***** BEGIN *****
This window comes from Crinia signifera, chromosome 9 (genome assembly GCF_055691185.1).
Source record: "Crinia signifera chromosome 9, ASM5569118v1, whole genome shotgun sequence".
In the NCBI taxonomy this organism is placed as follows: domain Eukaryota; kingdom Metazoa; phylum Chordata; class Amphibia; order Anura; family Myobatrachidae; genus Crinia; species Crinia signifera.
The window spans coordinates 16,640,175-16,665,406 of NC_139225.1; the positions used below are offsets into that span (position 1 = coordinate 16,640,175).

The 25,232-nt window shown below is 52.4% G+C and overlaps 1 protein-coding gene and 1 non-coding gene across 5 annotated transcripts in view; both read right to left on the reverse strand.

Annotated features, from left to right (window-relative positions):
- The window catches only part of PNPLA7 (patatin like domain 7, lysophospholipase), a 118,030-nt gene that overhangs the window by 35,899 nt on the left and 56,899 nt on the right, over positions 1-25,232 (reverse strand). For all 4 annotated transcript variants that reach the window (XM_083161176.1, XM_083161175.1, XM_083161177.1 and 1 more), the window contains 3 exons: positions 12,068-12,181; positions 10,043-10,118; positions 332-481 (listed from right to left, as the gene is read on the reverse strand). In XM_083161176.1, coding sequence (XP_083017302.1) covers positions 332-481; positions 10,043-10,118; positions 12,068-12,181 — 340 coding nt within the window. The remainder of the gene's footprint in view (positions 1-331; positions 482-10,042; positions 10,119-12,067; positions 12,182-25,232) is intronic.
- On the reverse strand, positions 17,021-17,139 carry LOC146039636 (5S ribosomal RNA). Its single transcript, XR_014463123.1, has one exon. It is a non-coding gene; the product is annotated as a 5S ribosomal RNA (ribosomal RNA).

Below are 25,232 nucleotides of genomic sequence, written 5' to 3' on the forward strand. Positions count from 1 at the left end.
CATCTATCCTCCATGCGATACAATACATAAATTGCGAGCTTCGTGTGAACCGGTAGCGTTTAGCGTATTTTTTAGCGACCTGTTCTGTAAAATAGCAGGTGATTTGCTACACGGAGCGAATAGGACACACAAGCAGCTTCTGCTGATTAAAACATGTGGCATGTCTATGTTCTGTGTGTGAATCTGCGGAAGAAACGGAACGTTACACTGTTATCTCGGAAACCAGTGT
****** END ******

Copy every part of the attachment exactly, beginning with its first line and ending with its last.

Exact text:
This window comes from Crinia signifera, chromosome 9 (genome assembly GCF_055691185.1).
Source record: "Crinia signifera chromosome 9, ASM5569118v1, whole genome shotgun sequence".
In the NCBI taxonomy this organism is placed as follows: domain Eukaryota; kingdom Metazoa; phylum Chordata; class Amphibia; order Anura; family Myobatrachidae; genus Crinia; species Crinia signifera.
The window spans coordinates 16,640,175-16,665,406 of NC_139225.1; the positions used below are offsets into that span (position 1 = coordinate 16,640,175).

The 25,232-nt window shown below is 52.4% G+C and overlaps 1 protein-coding gene and 1 non-coding gene across 5 annotated transcripts in view; both read right to left on the reverse strand.

Annotated features, from left to right (window-relative positions):
- The window catches only part of PNPLA7 (patatin like domain 7, lysophospholipase), a 118,030-nt gene that overhangs the window by 35,899 nt on the left and 56,899 nt on the right, over positions 1-25,232 (reverse strand). For all 4 annotated transcript variants that reach the window (XM_083161176.1, XM_083161175.1, XM_083161177.1 and 1 more), the window contains 3 exons: positions 12,068-12,181; positions 10,043-10,118; positions 332-481 (listed from right to left, as the gene is read on the reverse strand). In XM_083161176.1, coding sequence (XP_083017302.1) covers positions 332-481; positions 10,043-10,118; positions 12,068-12,181 — 340 coding nt within the window. The remainder of the gene's footprint in view (positions 1-331; positions 482-10,042; positions 10,119-12,067; positions 12,182-25,232) is intronic.
- On the reverse strand, positions 17,021-17,139 carry LOC146039636 (5S ribosomal RNA). Its single transcript, XR_014463123.1, has one exon. It is a non-coding gene; the product is annotated as a 5S ribosomal RNA (ribosomal RNA).

Below are 25,232 nucleotides of genomic sequence, written 5' to 3' on the forward strand. Positions count from 1 at the left end.
CATCTATCCTCCATGCGATACAATACATAAATTGCGAGCTTCGTGTGAACCGGTAGCGTTTAGCGTATTTTTTAGCGACCTGTTCTGTAAAATAGCAGGTGATTTGCTACACGGAGCGAATAGGACACACAAGCAGCTTCTGCTGATTAAAACATGTGGCATGTCTATGTTCTGTGTGTGAATCTGCGGAAGAAACGGAACGTTACACTGTTATCTCGGAAACCAGTGT